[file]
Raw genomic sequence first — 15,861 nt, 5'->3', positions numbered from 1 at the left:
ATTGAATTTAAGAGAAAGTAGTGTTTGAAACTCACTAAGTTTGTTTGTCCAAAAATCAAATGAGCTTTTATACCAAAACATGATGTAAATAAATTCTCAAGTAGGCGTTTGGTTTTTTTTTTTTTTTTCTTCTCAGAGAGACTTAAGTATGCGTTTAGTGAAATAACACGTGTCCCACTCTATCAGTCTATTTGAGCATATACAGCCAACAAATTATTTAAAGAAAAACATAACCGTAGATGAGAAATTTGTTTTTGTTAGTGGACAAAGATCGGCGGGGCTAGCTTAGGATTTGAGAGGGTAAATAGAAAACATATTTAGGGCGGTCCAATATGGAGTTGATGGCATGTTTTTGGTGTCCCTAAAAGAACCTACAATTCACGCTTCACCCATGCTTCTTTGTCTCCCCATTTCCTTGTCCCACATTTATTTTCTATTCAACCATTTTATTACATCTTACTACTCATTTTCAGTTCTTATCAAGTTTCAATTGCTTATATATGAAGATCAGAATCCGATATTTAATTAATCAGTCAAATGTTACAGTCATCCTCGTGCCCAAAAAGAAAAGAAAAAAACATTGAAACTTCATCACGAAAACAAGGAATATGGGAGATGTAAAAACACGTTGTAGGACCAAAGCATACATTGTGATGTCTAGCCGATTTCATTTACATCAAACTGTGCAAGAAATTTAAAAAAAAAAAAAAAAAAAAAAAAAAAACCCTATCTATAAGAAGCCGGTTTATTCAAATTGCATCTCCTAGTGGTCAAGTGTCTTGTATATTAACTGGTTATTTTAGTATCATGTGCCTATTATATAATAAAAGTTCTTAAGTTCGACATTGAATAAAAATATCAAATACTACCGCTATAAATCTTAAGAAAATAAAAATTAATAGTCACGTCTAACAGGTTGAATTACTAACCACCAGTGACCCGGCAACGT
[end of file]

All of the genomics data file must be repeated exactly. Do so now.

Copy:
Raw genomic sequence first — 15,861 nt, 5'->3', positions numbered from 1 at the left:
ATTGAATTTAAGAGAAAGTAGTGTTTGAAACTCACTAAGTTTGTTTGTCCAAAAATCAAATGAGCTTTTATACCAAAACATGATGTAAATAAATTCTCAAGTAGGCGTTTGGTTTTTTTTTTTTTTTTCTTCTCAGAGAGACTTAAGTATGCGTTTAGTGAAATAACACGTGTCCCACTCTATCAGTCTATTTGAGCATATACAGCCAACAAATTATTTAAAGAAAAACATAACCGTAGATGAGAAATTTGTTTTTGTTAGTGGACAAAGATCGGCGGGGCTAGCTTAGGATTTGAGAGGGTAAATAGAAAACATATTTAGGGCGGTCCAATATGGAGTTGATGGCATGTTTTTGGTGTCCCTAAAAGAACCTACAATTCACGCTTCACCCATGCTTCTTTGTCTCCCCATTTCCTTGTCCCACATTTATTTTCTATTCAACCATTTTATTACATCTTACTACTCATTTTCAGTTCTTATCAAGTTTCAATTGCTTATATATGAAGATCAGAATCCGATATTTAATTAATCAGTCAAATGTTACAGTCATCCTCGTGCCCAAAAAGAAAAGAAAAAAACATTGAAACTTCATCACGAAAACAAGGAATATGGGAGATGTAAAAACACGTTGTAGGACCAAAGCATACATTGTGATGTCTAGCCGATTTCATTTACATCAAACTGTGCAAGAAATTTAAAAAAAAAAAAAAAAAAAAAAAAAAAACCCTATCTATAAGAAGCCGGTTTATTCAAATTGCATCTCCTAGTGGTCAAGTGTCTTGTATATTAACTGGTTATTTTAGTATCATGTGCCTATTATATAATAAAAGTTCTTAAGTTCGACATTGAATAAAAATATCAAATACTACCGCTATAAATCTTAAGAAAATAAAAATTAATAGTCACGTCTAACAGGTTGAATTACTAACCACCAGTGACCCGGCAACGT